tlwwflow

The beautiful thing about this simple workflow is that you have to do the reading anyway in order to maintain your expert status — why not turn it into thought leadership marketing? Also every tool is free and completely cross platform and it could all be executed from a $199 Chromebook. I explain here:

How could I explain this more clearly or make this post better? Comment below or use the contact form above…

Friend, mentor and client Nilofer Merchant posted recently about the problem of fragmentation:

It’s a fragmented world. And it’s only becoming more so. It used to be that when people wrote, they wrote more deeply. In the early days of the web (pre-twitter), I remember hand picking the few voices I would listen to and then putting them into my RSS feeder and checking for their essays. Essays, not tweets, were the way we shared what we were thinking. But as “content” has become more important to maintain a standing online, more and more people are entering into the fray. More and more people who may not even have a point of view to advocate but just want to participate in the conversation.

As content becomes more fragmented, you could try and compete with that by doing more and more, by curating other people’s content, by then running your content through Twylah, by having that “twitter magazine” come out which puts all your tweets and links in one place so that people can catch it if they missed each particular one.

Or you could do the opposite. You could go deep. You could be that voice that everyone listens to because when it speaks, it is so deep and rich that it’s worth slowing down to listen to. Sort of a Morgan Freeman voice, in the times of Justin Bieber bop. Maybe it will allow the light of an idea to be seen more clearly.” There’s more at the source: In a fragmented world, go deep – Nilofer Merchant

If I were talking with Nilofer, I’d gently push back on this one. ‘Going deep’ does not preclude using Twylah; rather, I think, the answer to fragmentation and ‘going deep’ is focus…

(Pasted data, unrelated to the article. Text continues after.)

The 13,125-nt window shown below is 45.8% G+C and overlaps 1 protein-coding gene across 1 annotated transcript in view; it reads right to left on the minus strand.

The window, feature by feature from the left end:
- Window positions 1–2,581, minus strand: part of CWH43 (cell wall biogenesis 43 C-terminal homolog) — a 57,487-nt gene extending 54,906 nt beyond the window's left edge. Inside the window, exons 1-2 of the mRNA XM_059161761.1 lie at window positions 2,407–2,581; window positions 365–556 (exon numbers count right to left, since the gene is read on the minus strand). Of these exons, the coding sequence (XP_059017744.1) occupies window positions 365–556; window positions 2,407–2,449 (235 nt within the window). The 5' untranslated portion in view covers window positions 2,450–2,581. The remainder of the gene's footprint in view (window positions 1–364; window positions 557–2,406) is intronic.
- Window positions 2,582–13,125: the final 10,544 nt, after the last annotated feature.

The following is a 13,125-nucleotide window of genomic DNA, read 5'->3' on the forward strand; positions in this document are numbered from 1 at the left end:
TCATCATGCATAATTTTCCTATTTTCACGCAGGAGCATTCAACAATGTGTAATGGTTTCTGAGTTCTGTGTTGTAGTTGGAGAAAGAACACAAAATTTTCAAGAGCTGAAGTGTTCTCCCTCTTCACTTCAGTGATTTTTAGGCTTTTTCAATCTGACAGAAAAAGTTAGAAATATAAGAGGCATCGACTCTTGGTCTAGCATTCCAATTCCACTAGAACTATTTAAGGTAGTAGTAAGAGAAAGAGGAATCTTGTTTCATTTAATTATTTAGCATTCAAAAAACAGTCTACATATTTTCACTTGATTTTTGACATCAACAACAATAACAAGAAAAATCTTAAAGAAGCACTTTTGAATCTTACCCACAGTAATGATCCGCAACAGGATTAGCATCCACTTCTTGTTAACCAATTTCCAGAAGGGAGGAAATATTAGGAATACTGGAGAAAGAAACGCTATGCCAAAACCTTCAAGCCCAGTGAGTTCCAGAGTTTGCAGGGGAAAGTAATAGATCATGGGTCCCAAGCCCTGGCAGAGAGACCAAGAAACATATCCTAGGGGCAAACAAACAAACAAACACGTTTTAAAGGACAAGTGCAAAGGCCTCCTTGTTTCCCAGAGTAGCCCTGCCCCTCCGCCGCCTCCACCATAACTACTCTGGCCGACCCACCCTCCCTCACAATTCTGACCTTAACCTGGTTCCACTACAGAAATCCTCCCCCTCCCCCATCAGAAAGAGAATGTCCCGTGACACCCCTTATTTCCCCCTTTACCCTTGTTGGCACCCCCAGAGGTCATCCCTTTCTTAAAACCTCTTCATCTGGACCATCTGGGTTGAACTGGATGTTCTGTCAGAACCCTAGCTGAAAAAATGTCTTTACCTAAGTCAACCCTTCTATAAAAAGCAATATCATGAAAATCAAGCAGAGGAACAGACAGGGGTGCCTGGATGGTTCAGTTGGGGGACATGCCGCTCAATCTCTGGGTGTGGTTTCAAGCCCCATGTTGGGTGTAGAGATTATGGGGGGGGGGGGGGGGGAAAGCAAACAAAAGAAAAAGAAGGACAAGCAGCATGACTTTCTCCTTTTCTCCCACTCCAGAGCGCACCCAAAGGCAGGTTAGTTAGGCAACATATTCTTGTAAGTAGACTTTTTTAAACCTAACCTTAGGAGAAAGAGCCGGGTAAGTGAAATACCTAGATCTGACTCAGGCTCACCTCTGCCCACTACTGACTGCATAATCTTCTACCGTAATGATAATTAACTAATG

When I first started blogging I was not confident in my own skillset and my focus was a mile wide and six inches deep. My tagline was “Marketing, Sales and Technology for small business, non-profits and academic institutions”. It makes me laugh now because there are no dozen websites that can cover THIS landscape effectively. I used to curate anything and everything related to those topics sometimes posting over 20 times a day! I got traffic but it wasn’t really relevant and it didn’t get me customers. Over time, Nilofer helped me go deep and realize my ‘onlyness’ was really helping thinkers to become thought leaders through the use of a minimal toolkit for content marketing. Now my tagline is “content marketing for thought leadership” and I help experts get found when people are looking for what they do. By going deeper, I may lose the opportunity to develop a small business website but I might gain the opportunity to work with a TED Fellow like Nina Tandon which is much more rewarding in the long run. Now, too, I’m more confident in my onlyness, I only post a couple of times per week…

Nilofer and I have had this discussion before and I think we both agree: If our thoughts are going to resonate with our target audience we need to understand the questions they are asking and align our answers with their queries. If we position ourselves as the obvious answer to the questions of the people we want to attract, we will get found when people are looking for ‘that one voice’. It’s not good enough however simply to think deep thoughts; we need to let people know that we are thinking them. Nilofer is a great thinker on strategy but I direct my energy toward ‘thoughts, tools and tactics’ for content marketing and ‘thought leadership’ marketing; I think the answer here is not either/or it’s both/and. I don’t think Nilofer’s saying that Twylah is a bad thing and I think she’d agree you need to go deep thoughtwise AND master ‘thought leadership’ marketing toolwise because the two go together like peanut butter and chocolate — it’s just that mindlessly tweeting and retweeting doesn’t do much to add value…